Huisheng

From Wikipedia, the free encyclopedia
Jump to: navigation, search
Huisheng
Aisin-Gioro Pujie and his family.jpg
Huisheng and her parents
Born (1938-02-26)26 February 1938
Hsinking, Manchukuo
Died 4 December 1957(1957-12-04) (aged 19)
Mount Amagi, Japan
Burial Shimonoseki, Yamaguchi, Japan
Full name
愛新覺羅•慧生
Aisin-Gioro Huisheng
Aishinkakura Eisei
House Aisin Gioro
Father Pujie
Mother Saga Hiro
Huisheng
Chinese name
Traditional Chinese 愛新覺羅•慧生
Simplified Chinese 爱新觉罗•慧生
Japanese name
Kanji 愛新覚羅•慧生

Aisin-Gioro Huisheng (26 February 1938 — 4 December 1957), better known simply as Huisheng or Eisei, was a Manchu-Japanese noblewoman. She was born in the Aisin Gioro clan, the imperial clan of the Qing dynasty. She was the elder daughter of Pujie, the younger brother of Puyi, the Last Emperor of China. Her mother was Saga Hiro, a Japanese noblewoman who married Pujie in 1937.

Life[edit]

Huisheng was born on 26 February 1938 in Hsinking (present-day Changchun, Jilin, China), the capital of Manchukuo. Her uncle, Puyi, ruled as the puppet emperor of Manchukuo under Japanese control during the Second Sino-Japanese War (1937–1945). She lived in Manchukuo until 1943, when she was sent to Japan to live with her maternal grandparents. She was educated in various prestigious private schools, including the Gakushūin. She was very interested in Japanese and Chinese literature.

After the end of the war, Huisheng's father was captured by Soviet forces and held in a prison camp for five years before he was extradited to the People's Republic of China in 1950. He was then incarcerated in the Fushun War Criminals Management Centre. Huisheng's mother and younger sister, Husheng (嫮生; b. 1940), were also captured and imprisoned in Shanghai before they were repatriated to Japan in 1947. However, even though Huisheng had been reunited with her mother and sister, her father was still imprisoned and out of contact with them. During this time, Huisheng wrote to Chinese premier Zhou Enlai, requesting that he put her in touch with her father. Zhou was moved by her letter and granted her permission.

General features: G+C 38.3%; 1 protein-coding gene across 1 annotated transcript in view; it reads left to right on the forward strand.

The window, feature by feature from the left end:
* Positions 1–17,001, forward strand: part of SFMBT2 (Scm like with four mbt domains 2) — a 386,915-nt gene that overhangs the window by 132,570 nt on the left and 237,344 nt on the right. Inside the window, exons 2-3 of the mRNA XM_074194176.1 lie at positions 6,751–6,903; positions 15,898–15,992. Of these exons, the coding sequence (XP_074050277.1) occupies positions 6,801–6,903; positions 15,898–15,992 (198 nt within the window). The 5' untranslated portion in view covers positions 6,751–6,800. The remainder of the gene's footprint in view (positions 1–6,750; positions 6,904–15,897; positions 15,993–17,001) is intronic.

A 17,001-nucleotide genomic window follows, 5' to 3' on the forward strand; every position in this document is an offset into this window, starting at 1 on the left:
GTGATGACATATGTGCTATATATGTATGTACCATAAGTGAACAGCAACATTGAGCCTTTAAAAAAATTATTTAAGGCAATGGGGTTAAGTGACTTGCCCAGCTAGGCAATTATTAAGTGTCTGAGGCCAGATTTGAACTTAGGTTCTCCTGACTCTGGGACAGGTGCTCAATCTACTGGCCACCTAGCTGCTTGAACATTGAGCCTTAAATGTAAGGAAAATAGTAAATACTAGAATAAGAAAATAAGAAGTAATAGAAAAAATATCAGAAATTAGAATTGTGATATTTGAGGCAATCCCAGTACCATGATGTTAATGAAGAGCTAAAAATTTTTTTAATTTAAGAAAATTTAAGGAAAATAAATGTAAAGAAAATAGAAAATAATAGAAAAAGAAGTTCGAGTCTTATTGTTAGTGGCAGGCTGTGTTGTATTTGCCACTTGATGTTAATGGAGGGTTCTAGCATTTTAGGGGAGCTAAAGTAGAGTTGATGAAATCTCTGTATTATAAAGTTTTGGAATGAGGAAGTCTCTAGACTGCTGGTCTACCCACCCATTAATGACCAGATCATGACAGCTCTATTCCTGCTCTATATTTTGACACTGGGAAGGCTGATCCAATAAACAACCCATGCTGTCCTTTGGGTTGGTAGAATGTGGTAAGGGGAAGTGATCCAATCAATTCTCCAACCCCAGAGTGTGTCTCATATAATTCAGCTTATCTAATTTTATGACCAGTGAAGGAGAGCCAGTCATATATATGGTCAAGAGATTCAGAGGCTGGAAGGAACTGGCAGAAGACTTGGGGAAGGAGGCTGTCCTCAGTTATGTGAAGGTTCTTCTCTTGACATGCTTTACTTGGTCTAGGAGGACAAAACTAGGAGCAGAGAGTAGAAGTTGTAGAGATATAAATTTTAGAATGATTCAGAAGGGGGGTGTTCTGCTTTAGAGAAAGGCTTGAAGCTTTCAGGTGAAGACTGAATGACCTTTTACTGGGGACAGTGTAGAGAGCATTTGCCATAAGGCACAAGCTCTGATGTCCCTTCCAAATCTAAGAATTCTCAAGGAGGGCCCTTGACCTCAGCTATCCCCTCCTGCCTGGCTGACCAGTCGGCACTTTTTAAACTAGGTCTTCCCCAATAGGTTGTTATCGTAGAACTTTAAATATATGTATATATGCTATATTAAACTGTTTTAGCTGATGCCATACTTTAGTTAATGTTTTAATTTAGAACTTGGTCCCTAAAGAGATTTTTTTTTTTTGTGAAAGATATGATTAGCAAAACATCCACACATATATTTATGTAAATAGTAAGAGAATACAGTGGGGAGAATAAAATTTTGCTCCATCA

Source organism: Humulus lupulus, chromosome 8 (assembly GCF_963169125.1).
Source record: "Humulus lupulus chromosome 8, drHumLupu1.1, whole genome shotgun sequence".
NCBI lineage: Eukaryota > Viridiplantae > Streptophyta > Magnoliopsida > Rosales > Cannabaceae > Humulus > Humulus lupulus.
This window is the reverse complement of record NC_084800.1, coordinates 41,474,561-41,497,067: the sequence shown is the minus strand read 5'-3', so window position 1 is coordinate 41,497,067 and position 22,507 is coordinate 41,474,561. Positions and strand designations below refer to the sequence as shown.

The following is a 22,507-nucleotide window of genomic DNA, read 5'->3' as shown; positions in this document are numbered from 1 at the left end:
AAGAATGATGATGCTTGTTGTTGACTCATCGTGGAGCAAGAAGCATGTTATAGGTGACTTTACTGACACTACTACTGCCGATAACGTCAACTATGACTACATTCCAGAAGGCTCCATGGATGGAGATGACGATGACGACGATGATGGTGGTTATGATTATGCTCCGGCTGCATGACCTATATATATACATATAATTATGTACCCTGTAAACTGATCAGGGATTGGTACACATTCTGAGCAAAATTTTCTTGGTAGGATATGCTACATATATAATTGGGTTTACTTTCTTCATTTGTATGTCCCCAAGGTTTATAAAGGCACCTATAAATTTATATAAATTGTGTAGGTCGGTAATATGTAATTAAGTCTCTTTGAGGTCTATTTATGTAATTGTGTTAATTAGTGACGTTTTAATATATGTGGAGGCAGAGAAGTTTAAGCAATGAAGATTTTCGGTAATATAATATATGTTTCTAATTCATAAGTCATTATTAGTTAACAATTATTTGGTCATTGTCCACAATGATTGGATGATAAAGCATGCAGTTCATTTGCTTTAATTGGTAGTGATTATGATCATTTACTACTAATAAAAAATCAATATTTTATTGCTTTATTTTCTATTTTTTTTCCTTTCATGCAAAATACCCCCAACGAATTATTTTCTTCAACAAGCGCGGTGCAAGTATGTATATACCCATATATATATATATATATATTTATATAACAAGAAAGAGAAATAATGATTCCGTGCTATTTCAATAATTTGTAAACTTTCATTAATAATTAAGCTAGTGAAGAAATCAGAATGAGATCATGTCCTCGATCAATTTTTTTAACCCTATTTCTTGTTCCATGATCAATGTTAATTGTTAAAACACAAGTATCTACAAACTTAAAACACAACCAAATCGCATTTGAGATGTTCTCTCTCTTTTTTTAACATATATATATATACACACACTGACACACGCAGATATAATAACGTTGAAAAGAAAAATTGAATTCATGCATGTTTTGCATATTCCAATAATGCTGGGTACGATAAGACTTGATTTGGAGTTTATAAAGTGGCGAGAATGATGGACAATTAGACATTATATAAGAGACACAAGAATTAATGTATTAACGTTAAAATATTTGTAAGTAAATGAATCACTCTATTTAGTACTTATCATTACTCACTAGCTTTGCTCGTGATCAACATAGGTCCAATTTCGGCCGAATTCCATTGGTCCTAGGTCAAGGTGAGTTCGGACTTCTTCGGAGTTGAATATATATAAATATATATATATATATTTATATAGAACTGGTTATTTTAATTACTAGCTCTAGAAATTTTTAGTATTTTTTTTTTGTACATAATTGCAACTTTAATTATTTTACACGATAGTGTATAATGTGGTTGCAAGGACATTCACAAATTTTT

Huisheng got into a relationship with Ōkubo Takemichi (大久保武道), the son of a railway executive. They disappeared on 4 December 1957 and were later found dead on Mount Amagi in the Izu Peninsula. Huisheng, wearing a gold ring on her finger, laid with her head cradled in Ōkubo's left arm. Ōkubo held a pistol in his right hand. Above their heads was a twisted piece of tissue paper containing snips of their hair and fingernails – an element in the ritual of a Japanese love suicide. Apparently, Huisheng's mother had strongly opposed to her daughter's decision to marry Ōkubo because Huisheng had been considered as a potential candidate to marry the then-Crown Prince Akihito.

At the request of Ōkubo's father, Huisheng and Ōkubo's ashes were interred together first at the Saga family plot in Nison-in, and then later at the Aisin-Gioro family plot in Shimonoseki, Yamaguchi.

Ancestry[edit]

[1]

References[edit]

  1. ^ Edward Robb Ellis and George N. Allen; Library of Congress Catalog Card Number 61-3474 (1961) Doubleday & Company, Inc.; Traitor Within: Our Suicide Problem https://archive.org/details/traitorwithinour033019mbp